-           Aren’t you going to ask us what our favourite animal is?” (Um… no, not today.)

-          “Who's your role model?” (My mom. She was a teacher before she had children and she encouraged me at a young age to be creative with my writing. I learned my love of the English language and writing from her.)

-          “Can you read something from the Fun on the Farm book?” (I read Mary Harelkin Bishop’s short story called ‘A Snack For Mom’. At another reading that day, I read Keith Foster’s poem ‘Thanksgiving Memory’.) 

-          “What would you change about one of your books?” (That’s a question I’ve never been asked, but most writers I know are unhappy with some part of what they’ve written. We always want our writing to be better. Even though it's won an award and been praised endlessly by readers, I’d go back and tighten up the text of the Never Leave Your Wingman book. I wrote the book and published it quickly, within a year, because I was concerned that Dionne Warner, the seven-time cancer survivor I wrote about, might die while I was writing that book. She is still very much alive and living her life to the fullest while fighting her ninth cancer diagnosis. The day I met Dionne and decided to write and publish her story, I asked her what would happen to the book project if she died while I was in the process of writing. It was a tough question but I needed to ask it. We agreed that if we could help one person by sharing her inspiring story, my book would go ahead. After the book was published, Dionne told me that if she’d known me better, she would have answered, “What happens if you die?” It was an excellent point that is typical of what her outlook on life can teach us about how to live our lives. Live life to the fullest. No regrets.)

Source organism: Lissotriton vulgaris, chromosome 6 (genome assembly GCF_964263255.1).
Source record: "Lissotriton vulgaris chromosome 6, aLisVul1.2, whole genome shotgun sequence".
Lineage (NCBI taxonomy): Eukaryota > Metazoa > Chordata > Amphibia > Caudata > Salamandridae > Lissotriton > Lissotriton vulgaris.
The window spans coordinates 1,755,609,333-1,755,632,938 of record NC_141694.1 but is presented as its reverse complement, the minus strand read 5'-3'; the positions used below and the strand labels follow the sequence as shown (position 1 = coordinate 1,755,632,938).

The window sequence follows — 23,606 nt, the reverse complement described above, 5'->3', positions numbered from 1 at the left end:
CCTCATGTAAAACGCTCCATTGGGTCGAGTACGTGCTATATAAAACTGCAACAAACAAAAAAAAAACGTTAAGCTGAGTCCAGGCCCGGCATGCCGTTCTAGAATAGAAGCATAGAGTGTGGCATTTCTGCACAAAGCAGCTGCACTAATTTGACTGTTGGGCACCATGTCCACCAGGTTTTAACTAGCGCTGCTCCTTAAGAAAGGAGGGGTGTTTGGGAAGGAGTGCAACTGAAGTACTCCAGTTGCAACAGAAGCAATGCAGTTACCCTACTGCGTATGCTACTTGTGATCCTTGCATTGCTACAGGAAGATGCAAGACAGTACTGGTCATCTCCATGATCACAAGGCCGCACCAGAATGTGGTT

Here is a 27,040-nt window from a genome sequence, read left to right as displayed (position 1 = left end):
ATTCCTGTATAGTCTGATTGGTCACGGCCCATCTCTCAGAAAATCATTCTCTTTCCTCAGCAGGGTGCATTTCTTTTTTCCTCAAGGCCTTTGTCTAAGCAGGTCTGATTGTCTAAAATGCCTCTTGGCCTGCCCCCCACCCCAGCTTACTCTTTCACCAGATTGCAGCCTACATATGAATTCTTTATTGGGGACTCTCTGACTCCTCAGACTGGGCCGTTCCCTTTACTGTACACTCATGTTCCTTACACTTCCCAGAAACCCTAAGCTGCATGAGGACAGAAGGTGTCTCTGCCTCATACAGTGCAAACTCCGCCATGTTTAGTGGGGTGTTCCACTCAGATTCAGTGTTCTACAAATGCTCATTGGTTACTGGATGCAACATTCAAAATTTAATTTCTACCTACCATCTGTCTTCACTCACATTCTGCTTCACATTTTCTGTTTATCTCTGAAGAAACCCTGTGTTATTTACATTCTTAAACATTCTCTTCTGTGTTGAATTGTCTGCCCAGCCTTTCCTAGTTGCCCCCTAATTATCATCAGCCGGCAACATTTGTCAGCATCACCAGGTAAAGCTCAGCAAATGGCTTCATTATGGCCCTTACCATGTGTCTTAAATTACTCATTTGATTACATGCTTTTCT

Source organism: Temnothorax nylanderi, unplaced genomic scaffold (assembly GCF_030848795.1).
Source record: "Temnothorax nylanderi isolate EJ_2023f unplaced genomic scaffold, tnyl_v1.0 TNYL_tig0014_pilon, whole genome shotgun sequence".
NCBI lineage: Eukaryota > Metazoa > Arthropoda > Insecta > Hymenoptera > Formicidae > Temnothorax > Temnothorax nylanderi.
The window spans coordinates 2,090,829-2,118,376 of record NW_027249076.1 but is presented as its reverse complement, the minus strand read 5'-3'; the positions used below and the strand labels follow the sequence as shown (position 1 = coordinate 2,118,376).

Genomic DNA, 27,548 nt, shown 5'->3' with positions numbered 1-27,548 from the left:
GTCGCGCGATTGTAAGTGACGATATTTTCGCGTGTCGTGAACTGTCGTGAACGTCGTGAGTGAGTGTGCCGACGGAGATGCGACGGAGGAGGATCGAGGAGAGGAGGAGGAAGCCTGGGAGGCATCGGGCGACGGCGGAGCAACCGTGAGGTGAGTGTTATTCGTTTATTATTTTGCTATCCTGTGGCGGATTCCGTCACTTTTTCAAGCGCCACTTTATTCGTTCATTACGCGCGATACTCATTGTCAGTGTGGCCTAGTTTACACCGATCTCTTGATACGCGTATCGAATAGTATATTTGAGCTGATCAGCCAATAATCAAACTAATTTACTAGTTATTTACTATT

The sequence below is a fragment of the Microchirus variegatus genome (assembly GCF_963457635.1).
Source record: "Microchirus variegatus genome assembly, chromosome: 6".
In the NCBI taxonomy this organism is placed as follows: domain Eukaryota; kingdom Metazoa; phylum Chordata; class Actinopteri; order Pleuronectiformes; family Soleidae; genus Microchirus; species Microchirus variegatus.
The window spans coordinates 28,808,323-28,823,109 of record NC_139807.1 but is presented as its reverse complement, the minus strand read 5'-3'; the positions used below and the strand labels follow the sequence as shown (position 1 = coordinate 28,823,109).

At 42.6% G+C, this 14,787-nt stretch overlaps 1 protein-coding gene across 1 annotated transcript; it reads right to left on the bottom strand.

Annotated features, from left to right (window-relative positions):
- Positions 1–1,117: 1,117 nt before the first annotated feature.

-          “Are you writing anything right now?” (I’m working on two new books. Author Alan Buick, who wrote The Little Coat, and I are writing short stories of Canadian war veterans who could have died had they made a different decision or been in a different place during the war. I also want to write some true stories about Prairie pilots and their adventures. So if you know anyone who has a story of a Canadian war veteran or a fascinating pilot adventure, please let me know.)